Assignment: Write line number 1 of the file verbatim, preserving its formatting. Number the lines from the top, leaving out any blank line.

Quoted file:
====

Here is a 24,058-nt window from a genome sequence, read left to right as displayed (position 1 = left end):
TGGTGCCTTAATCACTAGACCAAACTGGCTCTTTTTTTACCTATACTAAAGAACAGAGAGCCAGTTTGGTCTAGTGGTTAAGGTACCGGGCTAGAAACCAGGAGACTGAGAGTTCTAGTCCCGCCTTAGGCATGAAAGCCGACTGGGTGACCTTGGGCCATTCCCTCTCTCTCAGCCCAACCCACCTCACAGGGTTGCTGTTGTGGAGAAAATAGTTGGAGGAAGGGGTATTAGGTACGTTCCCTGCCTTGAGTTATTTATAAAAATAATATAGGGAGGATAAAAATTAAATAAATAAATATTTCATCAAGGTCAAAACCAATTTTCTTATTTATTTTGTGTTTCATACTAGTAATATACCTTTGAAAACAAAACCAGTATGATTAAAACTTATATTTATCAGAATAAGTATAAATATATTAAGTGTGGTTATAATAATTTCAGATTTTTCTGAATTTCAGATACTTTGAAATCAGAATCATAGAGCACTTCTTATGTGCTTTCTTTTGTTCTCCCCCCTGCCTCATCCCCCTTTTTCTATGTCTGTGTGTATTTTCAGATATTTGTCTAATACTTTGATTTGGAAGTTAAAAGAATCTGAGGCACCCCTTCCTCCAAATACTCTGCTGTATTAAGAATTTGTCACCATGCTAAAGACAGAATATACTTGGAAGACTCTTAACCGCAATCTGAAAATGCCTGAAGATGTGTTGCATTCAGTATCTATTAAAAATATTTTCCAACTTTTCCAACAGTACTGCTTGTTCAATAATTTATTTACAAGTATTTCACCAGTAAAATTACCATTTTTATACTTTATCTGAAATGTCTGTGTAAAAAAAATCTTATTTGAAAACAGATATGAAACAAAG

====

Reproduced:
Here is a 24,058-nt window from a genome sequence, read left to right as displayed (position 1 = left end):